Generally all other incidents are referred to Incident Response Unit technical staff who assess the relative priority (risk) of the release. The prioritization process, depending on staff workload and completeness of information available, can take several months for a site to be scored and fully evaluated. High priority sites will be requested and if necessary, ordered, to conduct an investigation and clean up. Low priority sites will not be requested to conduct an investigation until MDA staff resources are available. Low priority sites may conduct a cleanup through the MDA Agricultural Voluntary Investigation & Cleanup (AgVIC) program and still be eligible for partial reimbursement under the ACRRA fund.
2. STOP ANY FURTHER CONTAMINATION OR HAZARD
When a release is discovered, take immediate action if possible to:
3. PERFORM A SITE INVESTIGATION
To conduct most agricultural chemical incident investigations, you need to hire an environmental consultant to do the necessary investigative and cleanup work. Before hiring a consultant, contact your insurance company. If your policy covers this type of incident, your insurance company may hire the consultant. The consultant typically will design and implement a remedial (site) investigation that will define the areas of soil contamination and determine effects on ground and surface waters. The information from this investigation will help:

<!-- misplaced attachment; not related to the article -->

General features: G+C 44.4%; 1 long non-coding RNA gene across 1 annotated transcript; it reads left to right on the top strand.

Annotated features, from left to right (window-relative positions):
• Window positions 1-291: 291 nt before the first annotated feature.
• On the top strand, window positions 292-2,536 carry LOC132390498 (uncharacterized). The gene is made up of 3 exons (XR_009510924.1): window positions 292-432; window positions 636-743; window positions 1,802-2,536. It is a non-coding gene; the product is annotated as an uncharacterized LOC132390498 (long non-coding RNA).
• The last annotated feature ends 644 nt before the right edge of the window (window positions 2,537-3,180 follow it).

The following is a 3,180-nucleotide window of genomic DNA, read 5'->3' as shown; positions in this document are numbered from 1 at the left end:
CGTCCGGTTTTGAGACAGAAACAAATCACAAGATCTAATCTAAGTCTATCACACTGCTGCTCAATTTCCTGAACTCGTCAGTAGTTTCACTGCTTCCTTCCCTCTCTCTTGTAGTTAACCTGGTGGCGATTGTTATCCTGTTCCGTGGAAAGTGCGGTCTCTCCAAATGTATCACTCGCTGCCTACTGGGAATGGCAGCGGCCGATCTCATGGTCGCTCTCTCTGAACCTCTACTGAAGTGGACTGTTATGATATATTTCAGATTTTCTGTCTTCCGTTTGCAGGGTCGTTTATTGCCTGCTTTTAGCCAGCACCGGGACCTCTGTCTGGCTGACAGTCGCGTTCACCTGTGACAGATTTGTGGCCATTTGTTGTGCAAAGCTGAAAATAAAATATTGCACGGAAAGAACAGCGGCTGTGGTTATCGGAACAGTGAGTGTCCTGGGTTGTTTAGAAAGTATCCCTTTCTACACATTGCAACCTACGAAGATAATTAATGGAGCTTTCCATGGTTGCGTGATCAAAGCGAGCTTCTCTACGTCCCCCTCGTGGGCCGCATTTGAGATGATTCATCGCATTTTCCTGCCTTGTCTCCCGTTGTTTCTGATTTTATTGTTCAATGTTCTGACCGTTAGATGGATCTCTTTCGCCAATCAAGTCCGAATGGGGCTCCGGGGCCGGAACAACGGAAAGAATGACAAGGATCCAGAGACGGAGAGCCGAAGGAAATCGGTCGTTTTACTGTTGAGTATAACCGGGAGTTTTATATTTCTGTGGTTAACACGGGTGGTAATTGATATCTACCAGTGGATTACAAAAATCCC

A remedial investigation work plan should be prepared by your consultant and submitted to the MDA for review. The work plan must be approved by the MDA before beginning any work at the site.
4. SUBMIT A REMEDIAL INVESTIGATION/CORRECTIVE ACTION PLAN (RI/CAP)
Your consultant will evaluate all the information gathered during the site investigation and should discuss appropriate corrective actions with you. Once this is completed, submit a RI/CAP to the MDA for review and approval. The RI/CAP should clearly present the site history and background information, site investigation results, and how the contaminated soil and/or ground water will be cleaned up. The plan should adequately address impacts on and protection of public health and the environment. The RI/CAP must be approved by the MDA prior to carrying out any corrective actions.